It is essential to ensure that the benefits of economic growth are enjoyed by everyone. For this to happen, Spain needs to expand the quantity and coverage of the regional minimum income support programmes, and to simplify the procedures to be followed by persons eligible for them. There is also a need to boost economic assistance for families with children and to improve childcare services. We welcome the recently announced creation of a working group bringing together the regional and the central authorities to assess the adequacy of existing income supports. Another crucial step will be to review the progressive nature of the tax system and of government transfers. While they are helping to reduce income inequality and poverty, in their current form they tend to benefit the highest income decile.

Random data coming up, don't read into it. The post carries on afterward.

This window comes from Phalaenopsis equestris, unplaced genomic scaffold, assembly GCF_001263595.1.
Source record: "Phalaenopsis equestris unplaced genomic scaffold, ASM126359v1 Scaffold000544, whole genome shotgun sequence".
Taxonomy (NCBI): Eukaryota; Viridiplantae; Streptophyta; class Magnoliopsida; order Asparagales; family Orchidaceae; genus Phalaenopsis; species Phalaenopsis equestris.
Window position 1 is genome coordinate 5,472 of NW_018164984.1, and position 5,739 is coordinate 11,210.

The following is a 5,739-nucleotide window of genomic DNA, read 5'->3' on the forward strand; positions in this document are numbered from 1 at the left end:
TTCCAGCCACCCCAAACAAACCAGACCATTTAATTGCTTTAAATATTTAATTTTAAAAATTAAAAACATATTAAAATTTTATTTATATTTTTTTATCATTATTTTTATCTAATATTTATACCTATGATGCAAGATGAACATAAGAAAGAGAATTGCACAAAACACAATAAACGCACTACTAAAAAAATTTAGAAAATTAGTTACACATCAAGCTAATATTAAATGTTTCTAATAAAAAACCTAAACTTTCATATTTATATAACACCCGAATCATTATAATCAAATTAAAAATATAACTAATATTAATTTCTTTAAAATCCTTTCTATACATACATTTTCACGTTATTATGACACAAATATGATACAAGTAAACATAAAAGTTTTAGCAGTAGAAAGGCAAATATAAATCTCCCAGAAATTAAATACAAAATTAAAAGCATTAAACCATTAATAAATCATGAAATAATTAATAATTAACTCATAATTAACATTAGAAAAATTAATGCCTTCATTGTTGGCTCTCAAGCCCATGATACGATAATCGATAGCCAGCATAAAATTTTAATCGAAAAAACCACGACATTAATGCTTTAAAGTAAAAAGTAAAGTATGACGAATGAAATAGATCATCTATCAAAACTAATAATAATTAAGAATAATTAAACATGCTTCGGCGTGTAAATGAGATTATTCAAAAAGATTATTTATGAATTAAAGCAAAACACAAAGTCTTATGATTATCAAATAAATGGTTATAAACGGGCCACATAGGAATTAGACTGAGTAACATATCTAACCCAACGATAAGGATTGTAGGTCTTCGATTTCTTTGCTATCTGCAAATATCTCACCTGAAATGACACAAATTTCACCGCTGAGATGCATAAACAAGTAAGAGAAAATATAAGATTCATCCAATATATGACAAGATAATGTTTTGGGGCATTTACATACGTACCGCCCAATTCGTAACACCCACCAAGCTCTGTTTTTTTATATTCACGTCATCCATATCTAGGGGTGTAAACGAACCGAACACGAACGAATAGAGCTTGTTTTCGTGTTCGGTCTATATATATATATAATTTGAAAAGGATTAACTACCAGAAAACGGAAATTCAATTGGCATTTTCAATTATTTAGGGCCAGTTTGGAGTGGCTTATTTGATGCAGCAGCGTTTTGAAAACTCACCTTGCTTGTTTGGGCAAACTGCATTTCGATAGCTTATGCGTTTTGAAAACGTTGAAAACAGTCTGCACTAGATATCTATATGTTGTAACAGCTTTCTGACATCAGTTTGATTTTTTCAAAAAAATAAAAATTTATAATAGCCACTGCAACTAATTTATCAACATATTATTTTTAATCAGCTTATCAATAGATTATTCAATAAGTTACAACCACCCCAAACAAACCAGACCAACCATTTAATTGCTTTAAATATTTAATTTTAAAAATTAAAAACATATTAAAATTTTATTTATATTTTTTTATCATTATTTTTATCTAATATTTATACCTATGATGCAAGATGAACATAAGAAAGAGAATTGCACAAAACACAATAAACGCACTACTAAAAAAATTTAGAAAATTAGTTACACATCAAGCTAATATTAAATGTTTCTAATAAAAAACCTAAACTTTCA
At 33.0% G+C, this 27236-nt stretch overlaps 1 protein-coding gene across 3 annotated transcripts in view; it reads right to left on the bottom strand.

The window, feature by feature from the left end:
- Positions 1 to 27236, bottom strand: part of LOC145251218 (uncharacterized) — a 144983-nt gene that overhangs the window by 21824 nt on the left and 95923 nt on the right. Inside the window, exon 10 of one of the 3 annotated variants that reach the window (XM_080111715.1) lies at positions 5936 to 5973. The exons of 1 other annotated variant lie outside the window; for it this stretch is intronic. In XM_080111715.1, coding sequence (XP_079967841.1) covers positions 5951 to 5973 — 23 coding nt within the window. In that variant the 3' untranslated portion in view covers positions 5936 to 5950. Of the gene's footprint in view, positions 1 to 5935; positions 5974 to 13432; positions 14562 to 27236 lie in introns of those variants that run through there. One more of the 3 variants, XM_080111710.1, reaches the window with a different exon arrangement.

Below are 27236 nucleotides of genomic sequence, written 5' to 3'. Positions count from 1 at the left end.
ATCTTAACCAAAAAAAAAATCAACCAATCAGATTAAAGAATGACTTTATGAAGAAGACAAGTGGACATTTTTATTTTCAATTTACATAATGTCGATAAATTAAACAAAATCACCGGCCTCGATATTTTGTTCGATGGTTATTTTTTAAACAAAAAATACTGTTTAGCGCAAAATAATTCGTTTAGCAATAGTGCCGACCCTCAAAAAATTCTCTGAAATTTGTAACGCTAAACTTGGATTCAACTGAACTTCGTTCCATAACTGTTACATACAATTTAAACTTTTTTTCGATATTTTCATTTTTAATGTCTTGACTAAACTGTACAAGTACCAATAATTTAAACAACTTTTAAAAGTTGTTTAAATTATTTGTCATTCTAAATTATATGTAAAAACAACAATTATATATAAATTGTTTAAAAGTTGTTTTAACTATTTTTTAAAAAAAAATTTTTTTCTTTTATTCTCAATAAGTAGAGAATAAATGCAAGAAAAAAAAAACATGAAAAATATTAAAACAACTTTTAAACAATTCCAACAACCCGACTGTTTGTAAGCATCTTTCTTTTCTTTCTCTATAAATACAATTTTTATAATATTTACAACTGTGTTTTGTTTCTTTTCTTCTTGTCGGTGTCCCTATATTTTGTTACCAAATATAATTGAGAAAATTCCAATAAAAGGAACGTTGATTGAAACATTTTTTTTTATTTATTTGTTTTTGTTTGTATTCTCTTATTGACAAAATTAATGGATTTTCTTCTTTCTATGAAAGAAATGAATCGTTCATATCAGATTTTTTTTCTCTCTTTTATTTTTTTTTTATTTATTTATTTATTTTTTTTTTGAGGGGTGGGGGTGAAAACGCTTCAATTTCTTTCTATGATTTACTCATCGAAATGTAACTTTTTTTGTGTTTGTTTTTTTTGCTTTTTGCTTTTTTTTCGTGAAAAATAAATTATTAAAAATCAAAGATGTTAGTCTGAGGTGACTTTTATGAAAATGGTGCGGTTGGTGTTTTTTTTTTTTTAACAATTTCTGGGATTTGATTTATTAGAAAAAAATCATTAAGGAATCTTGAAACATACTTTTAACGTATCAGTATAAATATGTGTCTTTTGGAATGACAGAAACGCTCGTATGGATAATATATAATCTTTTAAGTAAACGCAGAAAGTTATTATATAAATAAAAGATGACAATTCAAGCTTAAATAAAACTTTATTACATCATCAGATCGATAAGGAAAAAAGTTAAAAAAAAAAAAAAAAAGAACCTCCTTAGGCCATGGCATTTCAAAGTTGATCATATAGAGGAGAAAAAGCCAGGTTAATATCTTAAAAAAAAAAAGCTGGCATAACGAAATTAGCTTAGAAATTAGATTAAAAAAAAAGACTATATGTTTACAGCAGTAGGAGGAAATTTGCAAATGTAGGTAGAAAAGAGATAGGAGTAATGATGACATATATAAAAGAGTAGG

Ladies and Gentlemen:


In these uncertain times for the world economy, Spain should congratulate itself on its achievements, but at the same time it must sustain its reformist momentum. As Unamuno put it, "progress consists in renewing oneself".


This country has shown itself able to overcome a very delicate economic situation. The will to change and the commitment to the well-being of all Spaniards must continue to be the benchmark for action. You can count on the support of the OECD.


Thank you very much!

 

 

See also

Spain: Maintain reform momentum to enhance economic recovery and boost inclusive growth

More about the OECD's work with Spain